The interest in the Kantha quilts of Bengal is growing apace, after recent exhibitions at the Philadelphia Museum of Art and the Mingeikan in Tokyo, as well as a major exhibition, Kantha: Recycled and Embroidered Textiles of Bengal, at Mingei International Museum, San Diego.
Kantha refers to a cotton cover embroidered on layers of used dhotis or saris. Kanthas are of course collected for their beauty and fine stitchery, but what sets them apart is the vivacity of their designs. Kantha quilts illustrate the whole of life in rural and urban Bengal during the late 19th and early 20th centuries. Their appeal is found in the individuality and often the humour of each piece, reflecting the outlooks of Bengali housewives and mothers as they looked out in wry amusement at their society.
Most of the figurative kanthas in the Calcutta and Dacca museums and the Kramrisch collection in Philadelphia were found in the districts of Khulna, Jessore and Faridpur (where the finest kanthas were produced). Though now in Bangladesh, before the Partition of British India in 1947 these districts had strong links and means of transportation to Calcutta.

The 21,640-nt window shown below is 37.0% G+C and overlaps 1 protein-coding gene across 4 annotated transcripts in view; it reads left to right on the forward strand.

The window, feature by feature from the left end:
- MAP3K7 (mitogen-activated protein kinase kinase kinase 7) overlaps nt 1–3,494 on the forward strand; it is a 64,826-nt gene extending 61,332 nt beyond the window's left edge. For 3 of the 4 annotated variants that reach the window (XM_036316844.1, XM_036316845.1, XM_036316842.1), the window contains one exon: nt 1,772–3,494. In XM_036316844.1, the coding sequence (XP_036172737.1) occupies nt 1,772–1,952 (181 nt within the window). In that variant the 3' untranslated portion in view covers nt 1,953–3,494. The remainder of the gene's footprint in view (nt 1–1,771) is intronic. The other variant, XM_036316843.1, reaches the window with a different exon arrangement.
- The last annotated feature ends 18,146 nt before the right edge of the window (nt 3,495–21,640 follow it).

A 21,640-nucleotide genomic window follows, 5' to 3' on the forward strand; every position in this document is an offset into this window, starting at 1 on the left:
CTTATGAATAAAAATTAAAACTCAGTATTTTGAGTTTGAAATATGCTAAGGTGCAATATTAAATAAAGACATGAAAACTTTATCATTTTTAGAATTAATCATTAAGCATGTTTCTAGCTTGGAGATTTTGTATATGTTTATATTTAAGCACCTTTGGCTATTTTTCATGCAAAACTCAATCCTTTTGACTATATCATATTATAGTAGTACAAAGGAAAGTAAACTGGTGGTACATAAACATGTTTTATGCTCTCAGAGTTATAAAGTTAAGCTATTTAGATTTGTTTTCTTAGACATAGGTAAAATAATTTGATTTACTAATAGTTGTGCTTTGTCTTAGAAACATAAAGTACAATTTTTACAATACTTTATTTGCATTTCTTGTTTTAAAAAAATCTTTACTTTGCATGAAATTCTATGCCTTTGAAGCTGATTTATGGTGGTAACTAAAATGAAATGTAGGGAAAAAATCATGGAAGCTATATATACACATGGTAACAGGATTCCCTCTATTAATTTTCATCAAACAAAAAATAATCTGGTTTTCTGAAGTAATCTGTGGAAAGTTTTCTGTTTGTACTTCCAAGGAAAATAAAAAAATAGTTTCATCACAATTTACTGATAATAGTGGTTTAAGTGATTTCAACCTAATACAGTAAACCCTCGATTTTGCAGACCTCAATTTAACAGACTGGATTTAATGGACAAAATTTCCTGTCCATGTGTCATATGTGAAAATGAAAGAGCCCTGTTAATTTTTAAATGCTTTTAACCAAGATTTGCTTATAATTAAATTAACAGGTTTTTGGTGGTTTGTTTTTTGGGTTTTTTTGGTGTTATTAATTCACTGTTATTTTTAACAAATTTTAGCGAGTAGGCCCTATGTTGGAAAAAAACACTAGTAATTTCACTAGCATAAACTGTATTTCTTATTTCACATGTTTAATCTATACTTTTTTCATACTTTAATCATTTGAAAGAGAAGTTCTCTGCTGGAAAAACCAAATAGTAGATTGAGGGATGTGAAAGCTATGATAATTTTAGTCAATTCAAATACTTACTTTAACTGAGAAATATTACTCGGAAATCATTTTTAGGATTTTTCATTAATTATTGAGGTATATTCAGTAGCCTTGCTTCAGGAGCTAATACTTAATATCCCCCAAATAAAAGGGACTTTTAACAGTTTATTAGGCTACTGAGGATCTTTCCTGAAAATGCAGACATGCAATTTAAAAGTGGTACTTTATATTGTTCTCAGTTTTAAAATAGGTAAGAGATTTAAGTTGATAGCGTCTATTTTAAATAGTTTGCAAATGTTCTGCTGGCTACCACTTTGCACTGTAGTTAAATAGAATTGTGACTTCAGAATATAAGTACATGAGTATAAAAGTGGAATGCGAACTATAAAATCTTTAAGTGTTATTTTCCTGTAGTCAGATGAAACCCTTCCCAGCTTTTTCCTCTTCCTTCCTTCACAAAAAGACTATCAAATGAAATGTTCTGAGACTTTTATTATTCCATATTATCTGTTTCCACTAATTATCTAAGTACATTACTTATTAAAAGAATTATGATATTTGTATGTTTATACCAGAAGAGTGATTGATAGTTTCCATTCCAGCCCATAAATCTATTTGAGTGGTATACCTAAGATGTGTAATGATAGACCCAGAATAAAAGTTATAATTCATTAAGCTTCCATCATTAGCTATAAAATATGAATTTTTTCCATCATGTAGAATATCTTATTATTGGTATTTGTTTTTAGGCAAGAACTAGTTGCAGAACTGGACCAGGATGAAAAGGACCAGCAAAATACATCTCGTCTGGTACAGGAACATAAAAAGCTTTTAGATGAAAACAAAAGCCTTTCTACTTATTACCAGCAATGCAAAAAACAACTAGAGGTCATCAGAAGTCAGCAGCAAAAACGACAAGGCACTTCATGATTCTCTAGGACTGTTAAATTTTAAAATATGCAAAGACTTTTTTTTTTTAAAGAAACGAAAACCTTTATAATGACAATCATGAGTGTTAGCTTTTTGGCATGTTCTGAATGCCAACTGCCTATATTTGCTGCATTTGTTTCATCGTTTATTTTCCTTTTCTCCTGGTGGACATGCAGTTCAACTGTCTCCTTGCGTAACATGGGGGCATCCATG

The word Kantha derives from Sanskrit and refers to rags. There is a superstition, prevalent particularly in rural Bengal, that a quilt made out of used cloth will ward off the effects of black magic. Here, kanthas are used as winter and summer quilts, covers and wraps for books and valuables, and mats for ceremonial purposes. A Kantha is often stitched as a gift for a newborn, a grown-up son, or as a wedding present for a daughter. They are often inscribed in Bengali script with dedications to the bridegroom from the bride, and sometimes with thanks to those in the village who helped with the celebration.
Extract from the Cotton issue. Words by John Gillow, photography by Don Tuttle.